Saturday, October 15, 2005

Introduction to Bogg's "Our Political Protest.

This is a classic expression of the Reformed beliefs on the problems with the U.S. Constitution in particular and secular society in general. From the time of Calvin, John Knox and the Scottish Covenanters, the Reformed tradition has been critical of the foundations of any political agency.

The influence of the Puritan and Reformed principles was a cause of the American Revolution. During the constitutional debates in the U.S., there were certainly strong reasons why they were held in secret. At that time, the Reformed churches were far more influential throughout the American Confederation than in 1872 when this tract was originally printed, and were the constitution publicly debated at the time of its inception, it is doubtful that the framers would have been successful. Many of the reasons can be found in the arguments expressed in "Our Political Protest. Why Covenanters do not Vote."

Just a thought.
Just Ken
CLASSical Liberalism


Blogger Just Ken said...

Response to a student of history:

D: This is a very interesting piece. Thanks for making it available; I'm about to begin a course in American intellectual history, and there's a lot of material here that's useful to me.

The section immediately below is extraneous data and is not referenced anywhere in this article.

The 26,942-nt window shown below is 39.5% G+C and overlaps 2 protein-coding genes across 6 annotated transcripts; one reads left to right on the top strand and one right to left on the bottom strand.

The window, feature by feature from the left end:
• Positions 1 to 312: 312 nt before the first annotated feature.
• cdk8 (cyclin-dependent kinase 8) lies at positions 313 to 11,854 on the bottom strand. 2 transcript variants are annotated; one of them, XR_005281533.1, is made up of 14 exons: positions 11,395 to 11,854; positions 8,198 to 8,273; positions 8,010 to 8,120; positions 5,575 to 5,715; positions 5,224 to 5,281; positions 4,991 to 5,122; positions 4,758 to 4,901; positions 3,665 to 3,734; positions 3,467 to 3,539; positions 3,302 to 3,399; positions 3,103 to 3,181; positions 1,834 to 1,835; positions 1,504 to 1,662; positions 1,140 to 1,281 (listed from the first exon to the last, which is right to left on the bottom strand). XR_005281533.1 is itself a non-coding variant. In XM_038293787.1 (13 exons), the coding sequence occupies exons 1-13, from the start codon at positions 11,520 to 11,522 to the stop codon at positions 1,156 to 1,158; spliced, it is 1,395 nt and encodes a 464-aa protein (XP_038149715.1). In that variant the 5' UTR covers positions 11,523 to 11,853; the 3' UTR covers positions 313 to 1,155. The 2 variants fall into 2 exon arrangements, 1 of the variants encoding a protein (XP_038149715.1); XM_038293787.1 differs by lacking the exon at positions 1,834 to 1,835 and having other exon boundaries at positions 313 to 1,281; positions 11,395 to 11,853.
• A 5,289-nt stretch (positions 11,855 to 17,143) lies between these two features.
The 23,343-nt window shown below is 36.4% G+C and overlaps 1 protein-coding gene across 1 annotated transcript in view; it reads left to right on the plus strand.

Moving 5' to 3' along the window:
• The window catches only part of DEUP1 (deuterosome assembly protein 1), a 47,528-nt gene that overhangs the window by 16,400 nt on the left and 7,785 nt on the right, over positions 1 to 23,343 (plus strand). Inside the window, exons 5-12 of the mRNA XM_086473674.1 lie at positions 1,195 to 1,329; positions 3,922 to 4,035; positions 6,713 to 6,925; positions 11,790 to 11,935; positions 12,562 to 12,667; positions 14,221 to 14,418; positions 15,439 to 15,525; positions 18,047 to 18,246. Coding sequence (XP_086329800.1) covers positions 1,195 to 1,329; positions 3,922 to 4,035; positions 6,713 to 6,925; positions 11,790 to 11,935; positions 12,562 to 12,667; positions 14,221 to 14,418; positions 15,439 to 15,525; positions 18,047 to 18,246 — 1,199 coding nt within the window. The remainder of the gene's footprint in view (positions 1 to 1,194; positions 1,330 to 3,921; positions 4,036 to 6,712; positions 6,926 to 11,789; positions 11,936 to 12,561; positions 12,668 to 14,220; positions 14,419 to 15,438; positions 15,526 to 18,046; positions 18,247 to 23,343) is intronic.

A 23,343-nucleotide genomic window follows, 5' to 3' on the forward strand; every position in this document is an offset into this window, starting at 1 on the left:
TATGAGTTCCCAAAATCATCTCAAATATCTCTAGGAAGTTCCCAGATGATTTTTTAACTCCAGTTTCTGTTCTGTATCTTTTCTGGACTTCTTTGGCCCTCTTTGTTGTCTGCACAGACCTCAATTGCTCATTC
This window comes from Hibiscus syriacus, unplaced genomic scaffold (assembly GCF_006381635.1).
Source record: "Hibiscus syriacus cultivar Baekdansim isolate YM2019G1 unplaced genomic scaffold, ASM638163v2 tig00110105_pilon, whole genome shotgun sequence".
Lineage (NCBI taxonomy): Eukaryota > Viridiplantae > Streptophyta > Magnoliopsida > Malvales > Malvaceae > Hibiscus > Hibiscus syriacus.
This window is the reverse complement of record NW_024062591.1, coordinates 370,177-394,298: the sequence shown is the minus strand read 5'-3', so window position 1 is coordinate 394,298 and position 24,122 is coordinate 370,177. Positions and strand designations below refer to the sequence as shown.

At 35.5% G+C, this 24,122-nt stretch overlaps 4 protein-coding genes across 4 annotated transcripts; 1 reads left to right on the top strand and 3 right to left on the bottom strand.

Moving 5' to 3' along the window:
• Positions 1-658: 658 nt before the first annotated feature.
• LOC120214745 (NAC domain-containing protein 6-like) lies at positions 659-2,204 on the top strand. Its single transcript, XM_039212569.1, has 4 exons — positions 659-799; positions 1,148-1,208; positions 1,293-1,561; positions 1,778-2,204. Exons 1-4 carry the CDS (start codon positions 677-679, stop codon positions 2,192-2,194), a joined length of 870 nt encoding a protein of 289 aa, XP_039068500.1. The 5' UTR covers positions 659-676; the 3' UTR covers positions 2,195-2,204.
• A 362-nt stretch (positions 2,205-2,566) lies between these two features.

K: You’re welcome. It’s one of the shorter tracts on the subject that I found, and since it briefly states issues that many others presented, it seemed to me to be one which needed to be presented. There have actually been quite a few similar tracts, many long and involved, which have not made it into the bowels of the Ivory Pits.

D: There are a couple of themes that recur throughout the article that caught my attention; if you have any more information or can send me some additional references so I can do some research on my own, that would be great.

K: The world-view of the Reformed is not well researched and deserves much more than has been published. I’ve lectured on some of these themes when I’ve given courses on libertarian history, but I doubt that anyone else has done so. I would suggest that you begin with Philip S. Gorski's The Disciplinary Revolution: Calvinism and the Rise of the State in Early Modern Europe (Chicago: U. of Chicago Press, 2003). This work is a dialectical analysis of the rise of the modern state in Europe during 1500-1700 a.d., focusing mainly on the Dutch and German experiences. What he does remarkably well is point out how Calvinism influenced social discipline and allowed for forms of social control to strengthen both the ecclesiastical polity and the political realm. I've always felt that the Rothbardian line about Pre-, Post- and whatever else Millennialism misses the mark on the role of religion on politics, and Gorski fills in the gaps and integrates ecclesiastical effects on political society in a much clearer manner. Read my piece, “Calvinism and Nonvoting”: and follow-up with this one: